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Advertising in an Amusement Park – Practice what you Preach!

This large, banner ad is currently up at Six Flags Over Texas, hanging on the outside of the “La Vibora” bobsled coaster station. It’s promoting MetroPCS – but the cute green Android figures aren’t what caught my eye…it’s the fact that the ad is encouraging people to have their phones out on rides:

Photo (c) 2013 Kris Rowberry and Great American Thrills

It’s okay to film and photograph on rides with your phone, according to this ad – but not according to park rules and announcements.

Don’t believe me? Check out the figure with the “M” on their shirt. Yup. They’re snapping a photo while the ride is going. What’s even more troubling – they’re snapping a photo on what appears to be a swing ride – an attraction that had just debuted when I visited this year (2013); in fact, it’s the tallest in the world at 400 feet.

It also happens to be located next to the main roadway entrance to the park. Boy, that be a heck of a way to start your day when you’re driving into the park and your windshield shatters from a loose cell phone, don’t you think?

If you’ve read my previous post on this topic, this epidemic of cell phone filming is only going to become worse as the Millennial generation becomes of the age to own a cell phone. Showing ads like this, then telling them to not have loose articles aboard the ride? It just wreaks of, “What were they thinking?!?” and it’s just plain DUMB in my opinion.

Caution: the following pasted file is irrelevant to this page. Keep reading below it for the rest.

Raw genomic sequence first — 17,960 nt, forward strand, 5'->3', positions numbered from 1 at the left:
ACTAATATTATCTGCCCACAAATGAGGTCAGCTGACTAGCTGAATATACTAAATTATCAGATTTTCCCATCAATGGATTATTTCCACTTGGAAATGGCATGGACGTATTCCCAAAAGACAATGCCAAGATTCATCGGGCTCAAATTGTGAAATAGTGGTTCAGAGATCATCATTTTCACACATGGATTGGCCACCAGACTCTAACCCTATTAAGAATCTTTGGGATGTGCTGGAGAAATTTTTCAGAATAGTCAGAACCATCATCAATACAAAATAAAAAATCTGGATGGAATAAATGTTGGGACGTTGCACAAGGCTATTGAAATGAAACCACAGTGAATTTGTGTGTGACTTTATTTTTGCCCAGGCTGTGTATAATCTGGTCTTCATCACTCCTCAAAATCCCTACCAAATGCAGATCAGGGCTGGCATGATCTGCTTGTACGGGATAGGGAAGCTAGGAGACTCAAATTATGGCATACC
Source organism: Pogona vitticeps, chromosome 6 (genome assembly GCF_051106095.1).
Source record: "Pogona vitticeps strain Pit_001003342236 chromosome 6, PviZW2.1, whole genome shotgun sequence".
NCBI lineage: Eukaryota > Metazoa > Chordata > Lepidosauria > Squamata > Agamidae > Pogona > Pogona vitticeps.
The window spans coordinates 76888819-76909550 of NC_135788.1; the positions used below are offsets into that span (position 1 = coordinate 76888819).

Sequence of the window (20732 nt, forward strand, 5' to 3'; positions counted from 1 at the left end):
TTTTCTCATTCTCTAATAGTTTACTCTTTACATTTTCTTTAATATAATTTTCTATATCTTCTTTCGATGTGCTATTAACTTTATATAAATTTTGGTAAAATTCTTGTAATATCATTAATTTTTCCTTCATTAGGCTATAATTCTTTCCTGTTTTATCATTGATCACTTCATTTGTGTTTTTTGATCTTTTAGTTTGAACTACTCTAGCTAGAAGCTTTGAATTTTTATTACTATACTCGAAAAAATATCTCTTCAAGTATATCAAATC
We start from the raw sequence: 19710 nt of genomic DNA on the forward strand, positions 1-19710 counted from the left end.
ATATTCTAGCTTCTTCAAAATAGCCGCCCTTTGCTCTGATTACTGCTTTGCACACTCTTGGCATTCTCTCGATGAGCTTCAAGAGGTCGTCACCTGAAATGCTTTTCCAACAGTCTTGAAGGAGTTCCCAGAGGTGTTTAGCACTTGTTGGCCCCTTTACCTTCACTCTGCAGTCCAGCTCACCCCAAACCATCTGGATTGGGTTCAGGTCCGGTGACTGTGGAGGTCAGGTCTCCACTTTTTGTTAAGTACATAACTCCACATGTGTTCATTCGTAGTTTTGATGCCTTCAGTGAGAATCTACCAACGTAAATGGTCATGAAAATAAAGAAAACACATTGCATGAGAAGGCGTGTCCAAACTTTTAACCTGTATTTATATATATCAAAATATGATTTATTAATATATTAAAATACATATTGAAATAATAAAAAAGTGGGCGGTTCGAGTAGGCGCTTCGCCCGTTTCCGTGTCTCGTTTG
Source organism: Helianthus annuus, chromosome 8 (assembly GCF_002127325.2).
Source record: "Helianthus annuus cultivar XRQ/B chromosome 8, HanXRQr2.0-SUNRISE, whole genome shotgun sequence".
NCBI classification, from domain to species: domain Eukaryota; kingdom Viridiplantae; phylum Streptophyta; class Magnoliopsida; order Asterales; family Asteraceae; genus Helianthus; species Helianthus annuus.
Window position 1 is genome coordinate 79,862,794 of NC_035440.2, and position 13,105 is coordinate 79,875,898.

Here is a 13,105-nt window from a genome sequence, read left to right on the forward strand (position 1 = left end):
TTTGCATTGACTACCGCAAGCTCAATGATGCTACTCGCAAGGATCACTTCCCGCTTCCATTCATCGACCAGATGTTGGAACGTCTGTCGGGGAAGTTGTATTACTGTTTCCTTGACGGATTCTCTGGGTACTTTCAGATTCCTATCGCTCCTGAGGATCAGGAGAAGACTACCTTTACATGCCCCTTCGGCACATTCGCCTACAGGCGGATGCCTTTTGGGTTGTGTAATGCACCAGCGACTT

Seriously – how did this ad proof get by both the corporate offices AND the local marketing officials?!?

“But loose cell phones never hit people or fall out of hands! They’re not as big of a threat as you make them out to be!”

I probably would have confided to you that I’ve never seen an injury as a result of a phone getting loose and hitting someone…though I do have proof that phones are coming loose:

Cell Phone carnage at Six Flags St. Louis. Photo (c) 2013 Great American Thrills and Kris Rowberry

Cell phone carnage under Mr. Freeze: Reverse Blast at Six Flags St. Louis.

That was before this past weekend, however. That’s when I DID witness several people get injured by a loose cell phone at the Santa Cruz Beach Boardwalk. The guest whipped out their cell phone after concealing it on the “Double Shot” freefall tower attraction just as it launched – and wouldn’t you know it – the phone got loose, fell 125 feet and promptly smashed into guests waiting in line.

This madness simply has to stop – before someone else is either injured or outright KILLED by a flying, loose article. Ads like this aren’t doing the parks any favors. They’re literally shooting themselves in the proverbial foot.

“I think you’re reading into this ad a little too much – people don’t get encouraged by ads or do what they say…”

You sure about that? Because I’m lovin’ it.

You thought of McDonald’s just now, didn’t you? Feeling a bit hungry all of a sudden? As much as we don’ t like to think it, advertising is a very powerful tool to control behavior – so to encourage the very behavior you’re trying to eliminate in your safety spiels and park map rules is well – not the smartest move in my book.

My point is this – advertise all you want to your guests, but at the very least, practice what you preach!

Review my prior posts about “Social Media and the Amusement Park” here.

About the Author:

Kris Rowberry has been following the amusement industry for over 15 years. He is the creator and host of both “The Lost Parks of Northern California” and “Great American Thrills®

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